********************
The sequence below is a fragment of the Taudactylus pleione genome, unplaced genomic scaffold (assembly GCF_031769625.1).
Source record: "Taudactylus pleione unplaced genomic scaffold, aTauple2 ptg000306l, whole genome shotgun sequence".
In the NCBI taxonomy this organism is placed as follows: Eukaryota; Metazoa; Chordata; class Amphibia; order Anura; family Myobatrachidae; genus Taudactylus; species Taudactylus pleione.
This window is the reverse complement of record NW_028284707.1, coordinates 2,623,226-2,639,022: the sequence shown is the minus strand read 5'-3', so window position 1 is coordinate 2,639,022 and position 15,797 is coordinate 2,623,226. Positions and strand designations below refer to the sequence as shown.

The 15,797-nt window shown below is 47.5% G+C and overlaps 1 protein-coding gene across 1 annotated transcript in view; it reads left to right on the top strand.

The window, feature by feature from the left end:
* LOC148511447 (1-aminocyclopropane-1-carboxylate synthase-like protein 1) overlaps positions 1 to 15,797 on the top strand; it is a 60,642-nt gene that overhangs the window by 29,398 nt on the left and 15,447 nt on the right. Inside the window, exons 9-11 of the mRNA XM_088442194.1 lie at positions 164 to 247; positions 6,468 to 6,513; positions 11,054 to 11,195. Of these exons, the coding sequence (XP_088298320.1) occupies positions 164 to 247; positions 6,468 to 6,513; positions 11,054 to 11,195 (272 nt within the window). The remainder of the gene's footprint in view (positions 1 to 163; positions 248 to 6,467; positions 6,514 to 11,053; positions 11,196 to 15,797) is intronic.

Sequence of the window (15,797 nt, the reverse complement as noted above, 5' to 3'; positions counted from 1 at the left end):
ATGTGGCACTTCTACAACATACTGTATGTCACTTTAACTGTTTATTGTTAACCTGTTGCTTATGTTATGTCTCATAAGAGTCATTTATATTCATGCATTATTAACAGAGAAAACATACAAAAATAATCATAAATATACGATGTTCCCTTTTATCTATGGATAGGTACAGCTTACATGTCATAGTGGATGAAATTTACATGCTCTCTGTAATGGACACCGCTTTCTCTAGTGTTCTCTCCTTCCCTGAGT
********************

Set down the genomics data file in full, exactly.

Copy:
The sequence below is a fragment of the Taudactylus pleione genome, unplaced genomic scaffold (assembly GCF_031769625.1).
Source record: "Taudactylus pleione unplaced genomic scaffold, aTauple2 ptg000306l, whole genome shotgun sequence".
In the NCBI taxonomy this organism is placed as follows: Eukaryota; Metazoa; Chordata; class Amphibia; order Anura; family Myobatrachidae; genus Taudactylus; species Taudactylus pleione.
This window is the reverse complement of record NW_028284707.1, coordinates 2,623,226-2,639,022: the sequence shown is the minus strand read 5'-3', so window position 1 is coordinate 2,639,022 and position 15,797 is coordinate 2,623,226. Positions and strand designations below refer to the sequence as shown.

The 15,797-nt window shown below is 47.5% G+C and overlaps 1 protein-coding gene across 1 annotated transcript in view; it reads left to right on the top strand.

The window, feature by feature from the left end:
* LOC148511447 (1-aminocyclopropane-1-carboxylate synthase-like protein 1) overlaps positions 1 to 15,797 on the top strand; it is a 60,642-nt gene that overhangs the window by 29,398 nt on the left and 15,447 nt on the right. Inside the window, exons 9-11 of the mRNA XM_088442194.1 lie at positions 164 to 247; positions 6,468 to 6,513; positions 11,054 to 11,195. Of these exons, the coding sequence (XP_088298320.1) occupies positions 164 to 247; positions 6,468 to 6,513; positions 11,054 to 11,195 (272 nt within the window). The remainder of the gene's footprint in view (positions 1 to 163; positions 248 to 6,467; positions 6,514 to 11,053; positions 11,196 to 15,797) is intronic.

Sequence of the window (15,797 nt, the reverse complement as noted above, 5' to 3'; positions counted from 1 at the left end):
ATGTGGCACTTCTACAACATACTGTATGTCACTTTAACTGTTTATTGTTAACCTGTTGCTTATGTTATGTCTCATAAGAGTCATTTATATTCATGCATTATTAACAGAGAAAACATACAAAAATAATCATAAATATACGATGTTCCCTTTTATCTATGGATAGGTACAGCTTACATGTCATAGTGGATGAAATTTACATGCTCTCTGTAATGGACACCGCTTTCTCTAGTGTTCTCTCCTTCCCTGAGT